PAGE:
73change, the approach taken by the change, and if relevant how this
74differs substantially from the prior version, can be found on Usenet
75archives back into the late 80's. Consider it like good Netiquette,
76but for code.
31408251 77
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78Oh, another thing. I am picky about whitespaces. Make sure your
79changes do not trigger errors with the sample pre-commit hook shipped
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80in templates/hooks--pre-commit. To help ensure this does not happen,
81run git diff --check on your changes before you commit.
31408251 82
31408251 83
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84(1a) Try to be nice to older C compilers
85
8b1d88e8 86We try to support a wide range of C compilers to compile
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87git with. That means that you should not use C99 initializers, even
88if a lot of compilers grok it.
89
90Also, variables have to be declared at the beginning of the block
91(you can check this with gcc, using the -Wdeclaration-after-statement
92option).
93
94Another thing: NULL pointers shall be written as NULL, not as 0.
95
96
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97(2) Generate your patch using git tools out of your commits.
98
99git based diff tools (git, Cogito, and StGIT included) generate
100unidiff which is the preferred format.
101
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102You do not have to be afraid to use -M option to "git diff" or
103"git format-patch", if your patch involves file renames. The
104receiving end can handle them just fine.
105
106Please make sure your patch does not include any extra files
107which do not belong in a patch submission. Make sure to review
108your patch after generating it, to ensure accuracy. Before
109sending out, please make sure it cleanly applies to the "master"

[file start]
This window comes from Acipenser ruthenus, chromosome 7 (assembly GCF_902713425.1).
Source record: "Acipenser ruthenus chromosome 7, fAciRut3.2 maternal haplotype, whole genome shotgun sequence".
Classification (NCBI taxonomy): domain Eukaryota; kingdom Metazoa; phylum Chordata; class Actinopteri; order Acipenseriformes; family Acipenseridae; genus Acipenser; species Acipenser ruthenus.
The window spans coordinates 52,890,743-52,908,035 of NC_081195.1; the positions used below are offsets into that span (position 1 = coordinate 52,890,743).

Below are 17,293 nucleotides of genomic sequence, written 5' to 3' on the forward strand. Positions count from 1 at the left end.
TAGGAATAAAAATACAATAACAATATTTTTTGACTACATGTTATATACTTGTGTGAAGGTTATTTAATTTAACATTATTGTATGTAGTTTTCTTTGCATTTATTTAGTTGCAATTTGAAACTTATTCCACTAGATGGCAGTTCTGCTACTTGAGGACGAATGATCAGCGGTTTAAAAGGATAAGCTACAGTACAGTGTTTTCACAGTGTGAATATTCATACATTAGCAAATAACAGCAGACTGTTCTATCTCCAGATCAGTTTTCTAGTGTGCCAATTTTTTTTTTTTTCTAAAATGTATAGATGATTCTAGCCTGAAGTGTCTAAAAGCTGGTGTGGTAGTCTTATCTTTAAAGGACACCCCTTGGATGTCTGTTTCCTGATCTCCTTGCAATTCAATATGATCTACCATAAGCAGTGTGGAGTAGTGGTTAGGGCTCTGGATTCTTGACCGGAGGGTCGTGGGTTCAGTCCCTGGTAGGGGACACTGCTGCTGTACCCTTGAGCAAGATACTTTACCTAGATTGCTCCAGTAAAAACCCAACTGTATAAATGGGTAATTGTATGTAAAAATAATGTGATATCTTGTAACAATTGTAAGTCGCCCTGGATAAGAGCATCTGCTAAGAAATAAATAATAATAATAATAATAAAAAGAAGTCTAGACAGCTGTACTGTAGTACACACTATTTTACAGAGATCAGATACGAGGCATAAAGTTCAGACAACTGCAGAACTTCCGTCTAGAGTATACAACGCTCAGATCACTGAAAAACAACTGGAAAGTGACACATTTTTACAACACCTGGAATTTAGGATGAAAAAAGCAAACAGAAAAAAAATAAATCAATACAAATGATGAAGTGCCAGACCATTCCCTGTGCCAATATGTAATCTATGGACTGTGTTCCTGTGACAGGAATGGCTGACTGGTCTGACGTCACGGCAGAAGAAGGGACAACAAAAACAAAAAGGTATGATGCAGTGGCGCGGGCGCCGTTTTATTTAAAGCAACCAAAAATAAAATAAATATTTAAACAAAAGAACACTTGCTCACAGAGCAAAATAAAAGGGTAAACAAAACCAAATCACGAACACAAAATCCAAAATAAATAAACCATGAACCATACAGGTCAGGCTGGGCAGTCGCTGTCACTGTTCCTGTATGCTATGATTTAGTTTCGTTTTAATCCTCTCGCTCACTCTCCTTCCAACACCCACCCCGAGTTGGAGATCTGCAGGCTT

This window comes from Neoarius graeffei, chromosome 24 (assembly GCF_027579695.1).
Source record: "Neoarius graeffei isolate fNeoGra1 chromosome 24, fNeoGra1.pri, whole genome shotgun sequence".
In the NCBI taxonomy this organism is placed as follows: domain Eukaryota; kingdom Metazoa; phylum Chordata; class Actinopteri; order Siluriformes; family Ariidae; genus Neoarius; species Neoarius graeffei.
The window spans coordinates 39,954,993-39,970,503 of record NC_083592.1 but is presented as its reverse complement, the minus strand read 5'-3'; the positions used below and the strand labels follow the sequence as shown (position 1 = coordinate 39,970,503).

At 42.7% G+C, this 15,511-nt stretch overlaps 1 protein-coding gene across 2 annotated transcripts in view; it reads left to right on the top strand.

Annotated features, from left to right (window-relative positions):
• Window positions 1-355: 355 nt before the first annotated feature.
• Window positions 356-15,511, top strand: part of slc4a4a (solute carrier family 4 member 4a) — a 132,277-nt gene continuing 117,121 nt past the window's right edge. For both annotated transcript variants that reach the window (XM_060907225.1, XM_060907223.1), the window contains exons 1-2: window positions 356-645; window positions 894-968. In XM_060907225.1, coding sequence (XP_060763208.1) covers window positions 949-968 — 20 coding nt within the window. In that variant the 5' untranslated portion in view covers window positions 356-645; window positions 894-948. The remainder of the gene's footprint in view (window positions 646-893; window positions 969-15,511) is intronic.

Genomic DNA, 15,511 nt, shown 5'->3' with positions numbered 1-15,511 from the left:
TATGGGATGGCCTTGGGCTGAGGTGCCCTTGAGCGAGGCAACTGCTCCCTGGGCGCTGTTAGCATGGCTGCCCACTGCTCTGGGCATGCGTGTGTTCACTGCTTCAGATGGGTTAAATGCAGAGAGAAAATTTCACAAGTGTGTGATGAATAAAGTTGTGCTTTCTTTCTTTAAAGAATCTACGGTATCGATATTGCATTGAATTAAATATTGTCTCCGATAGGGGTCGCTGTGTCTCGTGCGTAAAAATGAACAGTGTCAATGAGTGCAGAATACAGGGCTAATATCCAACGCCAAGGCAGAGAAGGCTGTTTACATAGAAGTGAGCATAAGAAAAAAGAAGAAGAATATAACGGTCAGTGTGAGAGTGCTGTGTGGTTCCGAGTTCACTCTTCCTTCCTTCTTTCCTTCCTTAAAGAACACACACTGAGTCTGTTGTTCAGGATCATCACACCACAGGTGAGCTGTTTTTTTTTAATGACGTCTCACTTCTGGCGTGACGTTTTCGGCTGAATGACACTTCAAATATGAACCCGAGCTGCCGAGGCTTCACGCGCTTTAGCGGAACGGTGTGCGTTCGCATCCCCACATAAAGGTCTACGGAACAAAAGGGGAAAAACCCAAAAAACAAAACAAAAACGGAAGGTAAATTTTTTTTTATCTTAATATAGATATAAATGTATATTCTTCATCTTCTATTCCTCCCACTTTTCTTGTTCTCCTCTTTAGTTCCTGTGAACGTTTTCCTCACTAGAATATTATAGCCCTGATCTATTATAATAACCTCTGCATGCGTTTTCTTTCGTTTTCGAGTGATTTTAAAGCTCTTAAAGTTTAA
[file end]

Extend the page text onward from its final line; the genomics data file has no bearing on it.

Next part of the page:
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110branch head. If you are preparing a work based on "next" branch,
111that is fine, but please mark it as such.
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112
113
114(3) Sending your patches.
115
45d2b286 116People on the git mailing list need to be able to read and
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117comment on the changes you are submitting. It is important for
118a developer to be able to "quote" your changes, using standard
119e-mail tools, so that they may comment on specific portions of
addf88e4 120your code. For this reason, all patches should be submitted
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121"inline". WARNING: Be wary of your MUAs word-wrap
122corrupting your patch. Do not cut-n-paste your patch; you can
123lose tabs that way if you are not careful.
31408251 124
45d2b286 125It is a common convention to prefix your subject line with
31408251 126[PATCH]. This lets people easily distinguish patches from other
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127e-mail discussions. Use of additional markers after PATCH and
128the closing bracket to mark the nature of the patch is also
129encouraged. E.g. [PATCH/RFC] is often used when the patch is
130not ready to be applied but it is for discussion, [PATCH v2],
131[PATCH v3] etc. are often seen when you are sending an update to
132what you have previously sent.
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133
134"git format-patch" command follows the best current practice to
135format the body of an e-mail message. At the beginning of the
136patch should come your commit message, ending with the
137Signed-off-by: lines, and a line that consists of three dashes,
138followed by the diffstat information and the patch itself. If
139you are forwarding a patch from somebody else, optionally, at
140the beginning of the e-mail message just before the commit
141message starts, you can put a "From: " line to name that person.
142
143You often want to add additional explanation about the patch,
144other than the commit message itself. Place such "cover letter"
145material between the three dash lines and the diffstat.
146
147Do not attach the patch as a MIME attachment, compressed or not.
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148Do not let your e-mail client send quoted-printable. Do not let